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Abnormal sterol metabolism in holoprosencephaly: studies in cultured lymphoblasts
  1. D Haas1,
  2. J Morgenthaler1,
  3. F Lacbawan2,
  4. B Long2,
  5. H Runz3,
  6. S F Garbade1,
  7. J Zschocke3,
  8. R I Kelley4,
  9. J G Okun1,
  10. G F Hoffmann1,
  11. M Muenke2
  1. 1Division of Inborn Metabolic Diseases, University Hospital for Pediatric and Adolescent Medicine, Heidelberg, Germany
  2. 2Medical Genetics Branch, National Human Genome Research Institute, National Institutes of Health, Bethesda, Maryland, USA
  3. 3Institute of Human Genetics, University Hospital Heidelberg, Heidelberg, Germany
  4. 4The Kennedy Krieger Institute and Department of Pediatrics, Johns Hopkins University, Baltimore, Maryland, USA
  1. Correspondence to:
 Dr D Haas
 Department of General Pediatrics, Division of Inborn Metabolic Diseases, University Hospital for Pediatric and Adolescent Medicine, Im Neuenheimer Feld 153, D-69120 Heidelberg, Germany; dorothea.haas{at}


Background: Holoprosencephaly (HPE) is the most common structural malformation of the developing forebrain in humans. The aetiology is heterogeneous and remains unexplained in approximately 75% of patients.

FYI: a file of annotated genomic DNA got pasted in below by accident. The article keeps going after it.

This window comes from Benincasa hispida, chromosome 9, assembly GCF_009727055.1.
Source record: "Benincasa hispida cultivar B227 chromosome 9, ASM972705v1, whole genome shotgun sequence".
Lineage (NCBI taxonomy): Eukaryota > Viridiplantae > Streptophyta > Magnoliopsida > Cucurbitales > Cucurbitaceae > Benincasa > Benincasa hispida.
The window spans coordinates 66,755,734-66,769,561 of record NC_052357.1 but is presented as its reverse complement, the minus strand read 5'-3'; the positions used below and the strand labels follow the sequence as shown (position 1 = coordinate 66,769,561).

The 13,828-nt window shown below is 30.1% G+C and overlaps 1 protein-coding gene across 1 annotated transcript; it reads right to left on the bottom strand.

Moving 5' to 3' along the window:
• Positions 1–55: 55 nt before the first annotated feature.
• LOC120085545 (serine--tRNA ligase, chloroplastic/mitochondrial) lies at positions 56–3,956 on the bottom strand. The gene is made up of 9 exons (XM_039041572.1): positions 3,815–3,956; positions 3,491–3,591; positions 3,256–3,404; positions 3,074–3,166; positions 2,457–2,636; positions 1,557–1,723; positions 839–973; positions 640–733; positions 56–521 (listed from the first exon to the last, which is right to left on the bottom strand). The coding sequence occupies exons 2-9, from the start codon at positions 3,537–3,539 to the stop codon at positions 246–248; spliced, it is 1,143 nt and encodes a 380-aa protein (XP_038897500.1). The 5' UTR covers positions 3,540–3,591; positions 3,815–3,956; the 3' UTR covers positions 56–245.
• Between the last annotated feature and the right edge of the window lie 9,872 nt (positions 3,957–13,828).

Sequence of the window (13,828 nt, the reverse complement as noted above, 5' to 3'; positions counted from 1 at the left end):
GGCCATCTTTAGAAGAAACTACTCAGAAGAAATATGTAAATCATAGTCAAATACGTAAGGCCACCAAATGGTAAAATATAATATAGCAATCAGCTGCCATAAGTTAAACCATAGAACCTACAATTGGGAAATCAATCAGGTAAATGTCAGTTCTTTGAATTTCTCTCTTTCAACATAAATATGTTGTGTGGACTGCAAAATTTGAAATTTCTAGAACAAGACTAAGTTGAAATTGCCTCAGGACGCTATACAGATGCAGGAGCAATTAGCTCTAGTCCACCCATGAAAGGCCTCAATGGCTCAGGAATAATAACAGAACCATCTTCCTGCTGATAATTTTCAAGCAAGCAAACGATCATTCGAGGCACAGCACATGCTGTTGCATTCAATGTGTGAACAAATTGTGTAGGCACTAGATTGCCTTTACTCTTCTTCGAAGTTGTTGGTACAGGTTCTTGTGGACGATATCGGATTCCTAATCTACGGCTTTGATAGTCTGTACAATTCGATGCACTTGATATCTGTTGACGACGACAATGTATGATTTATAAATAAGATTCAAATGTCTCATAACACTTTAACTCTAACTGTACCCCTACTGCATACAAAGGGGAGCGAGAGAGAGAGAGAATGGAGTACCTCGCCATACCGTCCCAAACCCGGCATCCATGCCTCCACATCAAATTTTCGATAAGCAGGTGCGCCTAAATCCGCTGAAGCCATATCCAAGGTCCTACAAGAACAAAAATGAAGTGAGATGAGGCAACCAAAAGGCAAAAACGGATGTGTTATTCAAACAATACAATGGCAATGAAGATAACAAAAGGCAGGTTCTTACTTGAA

Objective: To examine cholesterol biosynthesis in lymphoblastoid cell lines of 228 patients with HPE, since perturbations of cholesterol homeostasis are an important model system to study HPE pathogenesis in animals.

Methods: An in vitro loading test that clearly identifies abnormal increase of C27 sterols in lymphoblast-derived cells was developed using [2-14C] acetate as substrate.

Results: 22 (9.6%) HPE cell lines had abnormal sterol pattern in the in vitro loading test. In one previously reported patient, Smith–Lemli–Opitz syndrome was diagnosed, whereas others also had clearly reduced cholesterol biosynthesis of uncertain cause. The mean (SD) cholesterol levels were 57% (15.3%) and 82% (4.7%) of total sterols in these cell lines and controls, respectively. The pattern of accumulating sterols was different from known defects of cholesterol biosynthesis. In six patients with abnormal lymphoblast cholesterol metabolism, additional mutations in genes known to be associated with HPE or chromosomal abnormalities were observed.

Conclusions: Impaired cholesterol biosynthesis may be a contributing factor in the cause of HPE and should be considered in the evaluation of causes of HPE, even if mutations in HPE-associated genes have already been found.

  • DHC, dehydrocholesterol
  • ER, endoplasmic reticulum
  • GC-MS, gas chromatography-mass spectrometry
  • HPE, holoprosencephaly
  • PBS, phosphate-buffered saline
  • LC, lymphoblastoid cell
  • RF, retention fraction
  • SHH, Sonic Hedgehog
  • SLOS, Smith–Lemli–Opitz syndrome
  • TLC, thin-layer chromatography

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  • Published Online First 19 January 2007

  • Competing interests: None.

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